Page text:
• NASA/GSFC/METI/ERSDAC/JAROS, and U.S./Japan ASTER Science Team
    Located in the fertile agricultural region of Argentina's Pampas is a guitar-shaped forest made up of cypress and eucalyptus trees. An Argentinian farmer planted the forest in memory of his departed wife.
  • NASA/GSFC/METI/ERSDAC/JAROS, and U.S./Japan ASTER Science Team
    In mid-October 2011, NASA scientists working in Antarctica discovered a massive crack across the Pine Island Glacier, a major ice stream that drains the West Antarctic Ice Sheet. Extending for 19 miles, the crack was 260 feet wide and 195 feet deep. Eventually, the crack will extend all the way across the glacier, and calve a giant iceberg that will cover about 350 square miles. This image from the ASTER instrument on NAS's Terra spacecraft was acquired Nov. 13, 2011 and covers an area of 27 by 32 miles , and is located near 74.9 degrees south latitude, 101.1 degrees west longitude.
  • NASA/GSFC/METI/ERSDAC/JAROS, and U.S./Japan ASTER Science Team
    On September 24 at 6.29 a.m. ET, a magnitude 7.7 earthquake struck in south-central Pakistan at a relatively shallow depth of 12 miles. The earthquake occurred as the result of oblique strike-slip motion, consistent with rupture within the Eurasian tectonic plate. Tremors were felt as far away as New Delhi as well as Karachi in Pakistan. Even though the immediate area to the epicenter is sparsely populated, the majority of houses are of mud brick construction and damage is expected to be extensive. The perspective view, looking to the east, shows the location of the epicenter in Pakistan's Makran fold belt.
  • NASA/GSFC/METI/ERSDAC/JAROS, and U.S./Japan ASTER Science Team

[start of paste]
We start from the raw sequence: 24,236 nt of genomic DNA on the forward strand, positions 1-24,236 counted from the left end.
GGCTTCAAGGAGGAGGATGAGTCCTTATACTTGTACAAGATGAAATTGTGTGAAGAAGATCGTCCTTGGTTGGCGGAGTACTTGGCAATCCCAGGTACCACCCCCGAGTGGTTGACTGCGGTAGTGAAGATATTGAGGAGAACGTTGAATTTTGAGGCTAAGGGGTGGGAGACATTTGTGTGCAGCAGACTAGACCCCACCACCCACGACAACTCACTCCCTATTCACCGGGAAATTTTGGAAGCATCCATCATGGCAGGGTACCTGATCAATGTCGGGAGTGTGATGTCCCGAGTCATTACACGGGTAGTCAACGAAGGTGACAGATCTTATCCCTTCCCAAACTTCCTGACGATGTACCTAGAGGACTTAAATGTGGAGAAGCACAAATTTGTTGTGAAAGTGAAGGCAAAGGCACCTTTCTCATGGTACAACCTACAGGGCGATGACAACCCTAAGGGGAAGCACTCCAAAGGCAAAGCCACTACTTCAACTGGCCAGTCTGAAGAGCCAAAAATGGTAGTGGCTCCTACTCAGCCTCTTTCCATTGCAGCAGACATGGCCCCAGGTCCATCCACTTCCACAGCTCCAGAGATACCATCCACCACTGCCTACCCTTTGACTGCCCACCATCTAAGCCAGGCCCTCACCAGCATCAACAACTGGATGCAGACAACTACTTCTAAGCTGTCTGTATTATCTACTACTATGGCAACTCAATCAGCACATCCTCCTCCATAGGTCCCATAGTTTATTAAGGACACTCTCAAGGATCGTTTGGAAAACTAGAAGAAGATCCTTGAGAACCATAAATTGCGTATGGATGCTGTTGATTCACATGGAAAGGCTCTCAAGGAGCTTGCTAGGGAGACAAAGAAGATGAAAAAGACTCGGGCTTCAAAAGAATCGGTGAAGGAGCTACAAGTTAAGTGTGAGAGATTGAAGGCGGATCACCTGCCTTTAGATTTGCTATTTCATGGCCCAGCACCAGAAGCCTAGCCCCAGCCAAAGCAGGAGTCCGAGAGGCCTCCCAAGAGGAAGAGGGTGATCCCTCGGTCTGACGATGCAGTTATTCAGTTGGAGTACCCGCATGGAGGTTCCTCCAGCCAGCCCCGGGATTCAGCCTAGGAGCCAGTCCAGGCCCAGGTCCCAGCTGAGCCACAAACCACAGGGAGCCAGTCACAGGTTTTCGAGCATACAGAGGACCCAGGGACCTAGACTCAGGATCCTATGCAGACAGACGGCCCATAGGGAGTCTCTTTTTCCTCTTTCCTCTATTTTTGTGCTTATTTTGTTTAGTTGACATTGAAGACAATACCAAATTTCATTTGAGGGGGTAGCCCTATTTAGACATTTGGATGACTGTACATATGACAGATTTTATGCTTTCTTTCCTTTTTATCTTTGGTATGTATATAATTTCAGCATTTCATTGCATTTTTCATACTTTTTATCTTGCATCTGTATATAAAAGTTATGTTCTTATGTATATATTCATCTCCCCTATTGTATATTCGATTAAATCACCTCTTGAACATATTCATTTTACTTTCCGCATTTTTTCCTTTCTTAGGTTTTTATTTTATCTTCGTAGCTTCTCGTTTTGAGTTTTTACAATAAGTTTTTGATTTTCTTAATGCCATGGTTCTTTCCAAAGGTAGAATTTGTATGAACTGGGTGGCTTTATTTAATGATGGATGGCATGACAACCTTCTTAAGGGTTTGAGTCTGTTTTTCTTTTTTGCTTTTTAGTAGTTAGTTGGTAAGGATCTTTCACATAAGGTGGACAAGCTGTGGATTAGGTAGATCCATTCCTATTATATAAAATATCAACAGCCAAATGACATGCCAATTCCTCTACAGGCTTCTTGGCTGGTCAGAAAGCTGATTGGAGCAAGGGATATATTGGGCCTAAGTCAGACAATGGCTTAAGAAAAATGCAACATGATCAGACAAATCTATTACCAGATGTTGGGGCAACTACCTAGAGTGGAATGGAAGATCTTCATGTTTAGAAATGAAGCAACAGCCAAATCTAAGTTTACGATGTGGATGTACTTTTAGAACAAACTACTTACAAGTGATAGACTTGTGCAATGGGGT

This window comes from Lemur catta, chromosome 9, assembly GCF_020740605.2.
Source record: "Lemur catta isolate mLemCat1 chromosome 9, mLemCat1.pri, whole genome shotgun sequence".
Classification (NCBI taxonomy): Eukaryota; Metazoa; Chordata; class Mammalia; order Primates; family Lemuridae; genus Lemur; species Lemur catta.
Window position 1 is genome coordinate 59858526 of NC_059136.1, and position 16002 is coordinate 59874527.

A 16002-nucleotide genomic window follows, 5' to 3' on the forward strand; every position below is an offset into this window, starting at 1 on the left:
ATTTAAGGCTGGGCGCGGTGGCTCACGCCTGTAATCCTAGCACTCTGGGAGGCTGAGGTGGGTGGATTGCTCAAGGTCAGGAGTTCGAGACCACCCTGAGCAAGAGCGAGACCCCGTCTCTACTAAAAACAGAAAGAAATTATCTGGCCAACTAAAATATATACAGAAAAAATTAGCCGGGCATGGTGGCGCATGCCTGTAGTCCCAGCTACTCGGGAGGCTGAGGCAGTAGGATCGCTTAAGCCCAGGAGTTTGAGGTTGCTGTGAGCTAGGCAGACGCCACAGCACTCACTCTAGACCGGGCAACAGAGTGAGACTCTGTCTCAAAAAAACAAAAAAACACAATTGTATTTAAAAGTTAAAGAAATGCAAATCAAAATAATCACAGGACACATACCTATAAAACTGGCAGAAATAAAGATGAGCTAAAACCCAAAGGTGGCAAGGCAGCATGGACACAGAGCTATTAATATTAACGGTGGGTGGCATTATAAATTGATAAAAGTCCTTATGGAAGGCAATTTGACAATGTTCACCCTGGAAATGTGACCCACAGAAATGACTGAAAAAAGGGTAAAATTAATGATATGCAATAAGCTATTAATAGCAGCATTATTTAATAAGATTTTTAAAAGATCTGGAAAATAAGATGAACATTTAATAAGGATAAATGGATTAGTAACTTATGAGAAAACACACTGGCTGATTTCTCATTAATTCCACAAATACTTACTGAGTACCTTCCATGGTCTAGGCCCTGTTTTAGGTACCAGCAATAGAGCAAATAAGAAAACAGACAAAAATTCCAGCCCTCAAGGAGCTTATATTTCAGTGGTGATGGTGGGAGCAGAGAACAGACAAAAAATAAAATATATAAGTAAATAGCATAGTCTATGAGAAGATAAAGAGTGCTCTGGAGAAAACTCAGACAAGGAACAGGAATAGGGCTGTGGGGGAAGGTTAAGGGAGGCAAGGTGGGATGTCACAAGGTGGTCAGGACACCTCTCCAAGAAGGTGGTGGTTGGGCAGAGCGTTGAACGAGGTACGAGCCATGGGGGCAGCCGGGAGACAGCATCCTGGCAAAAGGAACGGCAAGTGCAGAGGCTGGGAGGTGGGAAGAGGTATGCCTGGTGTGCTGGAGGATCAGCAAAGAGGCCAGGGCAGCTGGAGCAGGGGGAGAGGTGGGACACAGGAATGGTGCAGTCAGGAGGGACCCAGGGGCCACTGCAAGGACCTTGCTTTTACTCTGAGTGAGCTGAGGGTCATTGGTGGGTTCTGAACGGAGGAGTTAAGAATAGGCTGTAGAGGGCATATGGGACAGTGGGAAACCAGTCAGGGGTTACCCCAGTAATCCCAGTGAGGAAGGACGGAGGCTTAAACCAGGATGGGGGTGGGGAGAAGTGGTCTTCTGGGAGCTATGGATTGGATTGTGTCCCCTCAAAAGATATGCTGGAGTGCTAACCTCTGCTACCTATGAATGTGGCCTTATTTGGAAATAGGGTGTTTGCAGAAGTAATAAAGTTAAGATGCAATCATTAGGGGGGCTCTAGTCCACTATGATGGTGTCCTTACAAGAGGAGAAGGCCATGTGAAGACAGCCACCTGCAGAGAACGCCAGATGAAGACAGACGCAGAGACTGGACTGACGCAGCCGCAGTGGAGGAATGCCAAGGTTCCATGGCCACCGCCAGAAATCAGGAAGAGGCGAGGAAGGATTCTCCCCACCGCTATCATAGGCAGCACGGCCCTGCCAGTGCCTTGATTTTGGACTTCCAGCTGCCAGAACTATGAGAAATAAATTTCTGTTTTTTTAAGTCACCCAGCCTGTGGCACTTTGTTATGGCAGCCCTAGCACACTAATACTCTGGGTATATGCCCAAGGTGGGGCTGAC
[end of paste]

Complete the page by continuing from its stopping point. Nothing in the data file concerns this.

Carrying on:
A vast alluvial fan blossoms across the desolate landscape between the Kunlun and Altun mountain ranges that form the southern border of the Taklimakan Desert in China’s XinJiang Province. The left side is the active part of the fan, and appears blue from water currently flowing in the many small streams.
  • NASA/GSFC/METI/ERSDAC/JAROS, and U.S./Japan ASTER Science Team
    On Jan. 16, 2014, a wildfire broke out in the mountains above the Los Angeles suburbs of Glendora and Azusa. The fire consumed almost 2,000 acres and destroyed several homes, after starting from an illegal campfire. This image, acquired Jan. 23, 2014 from the ASTER instrument on NASA's Terra spacecraft, depicts vegetation in shades of red. The burned area is seen as the blue-gray area at the base of the mountains.
  • NASA/GSFC/METI/ERSDAC/JAROS, and U.S./Japan ASTER Science Team
    Poyang Lake was once China's largest freshwater lake. It has largely evaporated because of drought and a nearby dam on the Yangtzee River.
  • NASA/GSFC/METI/ERSDAC/JAROS, and U.S./Japan ASTER Science Team
    October 2013 brought the worst fires seen in the Australian state of New South Wales in many decades. More than 100 wildfires burned. One of the largest was the Hall Road fire, southwest of Sydney, west of the town of Wollongong. The fire scar is seen in this satellite image acquired Nov. 14, 2013, by the ASTER instrument on NASA's Terra spacecraft. Vegetation is displayed in shades of red, burned areas are dark gray, water is black and blue, and urban areas are blue-gray.